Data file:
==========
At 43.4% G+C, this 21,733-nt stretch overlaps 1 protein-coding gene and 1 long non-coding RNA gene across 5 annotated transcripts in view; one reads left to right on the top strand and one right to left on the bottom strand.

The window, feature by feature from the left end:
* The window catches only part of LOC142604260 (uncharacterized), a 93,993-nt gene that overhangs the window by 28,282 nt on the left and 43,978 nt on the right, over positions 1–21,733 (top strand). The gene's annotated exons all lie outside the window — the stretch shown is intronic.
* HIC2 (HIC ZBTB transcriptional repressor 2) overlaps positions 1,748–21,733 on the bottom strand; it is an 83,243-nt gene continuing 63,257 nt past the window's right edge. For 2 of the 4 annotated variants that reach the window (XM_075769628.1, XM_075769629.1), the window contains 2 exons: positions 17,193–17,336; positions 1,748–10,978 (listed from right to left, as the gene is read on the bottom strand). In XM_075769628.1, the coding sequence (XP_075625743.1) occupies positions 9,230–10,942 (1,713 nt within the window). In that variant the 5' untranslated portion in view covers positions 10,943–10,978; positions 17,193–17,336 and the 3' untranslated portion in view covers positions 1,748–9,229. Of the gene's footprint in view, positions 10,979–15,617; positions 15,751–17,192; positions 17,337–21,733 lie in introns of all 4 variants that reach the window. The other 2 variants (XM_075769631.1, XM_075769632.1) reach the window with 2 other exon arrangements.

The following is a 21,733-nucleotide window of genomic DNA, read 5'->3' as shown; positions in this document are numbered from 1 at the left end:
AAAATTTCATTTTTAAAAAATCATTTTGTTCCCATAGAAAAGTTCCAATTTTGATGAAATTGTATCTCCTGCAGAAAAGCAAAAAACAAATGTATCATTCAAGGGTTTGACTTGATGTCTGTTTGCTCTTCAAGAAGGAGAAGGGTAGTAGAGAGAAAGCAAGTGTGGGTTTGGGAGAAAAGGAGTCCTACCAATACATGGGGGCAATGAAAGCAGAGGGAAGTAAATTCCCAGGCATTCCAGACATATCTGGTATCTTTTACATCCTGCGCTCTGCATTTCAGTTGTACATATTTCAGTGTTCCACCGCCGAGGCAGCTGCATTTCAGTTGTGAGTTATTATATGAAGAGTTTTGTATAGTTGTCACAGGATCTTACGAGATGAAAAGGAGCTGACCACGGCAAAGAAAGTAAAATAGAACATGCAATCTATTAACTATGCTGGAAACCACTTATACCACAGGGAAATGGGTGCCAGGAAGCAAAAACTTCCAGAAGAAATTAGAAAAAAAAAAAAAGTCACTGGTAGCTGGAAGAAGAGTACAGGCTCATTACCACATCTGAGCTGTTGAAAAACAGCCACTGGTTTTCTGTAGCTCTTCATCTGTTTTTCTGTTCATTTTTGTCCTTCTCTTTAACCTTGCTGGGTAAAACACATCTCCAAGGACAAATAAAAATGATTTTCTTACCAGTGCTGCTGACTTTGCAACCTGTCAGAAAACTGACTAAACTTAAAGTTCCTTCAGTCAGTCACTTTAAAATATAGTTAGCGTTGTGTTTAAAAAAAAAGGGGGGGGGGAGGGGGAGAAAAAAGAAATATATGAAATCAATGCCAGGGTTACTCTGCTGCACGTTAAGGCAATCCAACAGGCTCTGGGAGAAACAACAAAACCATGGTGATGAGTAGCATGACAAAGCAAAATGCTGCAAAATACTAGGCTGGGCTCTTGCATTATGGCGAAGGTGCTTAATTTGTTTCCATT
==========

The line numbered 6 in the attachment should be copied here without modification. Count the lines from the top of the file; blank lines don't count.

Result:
AAAATTTCATTTTTAAAAAATCATTTTGTTCCCATAGAAAAGTTCCAATTTTGATGAAATTGTATCTCCTGCAGAAAAGCAAAAAACAAATGTATCATTCAAGGGTTTGACTTGATGTCTGTTTGCTCTTCAAGAAGGAGAAGGGTAGTAGAGAGAAAGCAAGTGTGGGTTTGGGAGAAAAGGAGTCCTACCAATACATGGGGGCAATGAAAGCAGAGGGAAGTAAATTCCCAGGCATTCCAGACATATCTGGTATCTTTTACATCCTGCGCTCTGCATTTCAGTTGTACATATTTCAGTGTTCCACCGCCGAGGCAGCTGCATTTCAGTTGTGAGTTATTATATGAAGAGTTTTGTATAGTTGTCACAGGATCTTACGAGATGAAAAGGAGCTGACCACGGCAAAGAAAGTAAAATAGAACATGCAATCTATTAACTATGCTGGAAACCACTTATACCACAGGGAAATGGGTGCCAGGAAGCAAAAACTTCCAGAAGAAATTAGAAAAAAAAAAAAAGTCACTGGTAGCTGGAAGAAGAGTACAGGCTCATTACCACATCTGAGCTGTTGAAAAACAGCCACTGGTTTTCTGTAGCTCTTCATCTGTTTTTCTGTTCATTTTTGTCCTTCTCTTTAACCTTGCTGGGTAAAACACATCTCCAAGGACAAATAAAAATGATTTTCTTACCAGTGCTGCTGACTTTGCAACCTGTCAGAAAACTGACTAAACTTAAAGTTCCTTCAGTCAGTCACTTTAAAATATAGTTAGCGTTGTGTTTAAAAAAAAAGGGGGGGGGGAGGGGGAGAAAAAAGAAATATATGAAATCAATGCCAGGGTTACTCTGCTGCACGTTAAGGCAATCCAACAGGCTCTGGGAGAAACAACAAAACCATGGTGATGAGTAGCATGACAAAGCAAAATGCTGCAAAATACTAGGCTGGGCTCTTGCATTATGGCGAAGGTGCTTAATTTGTTTCCATT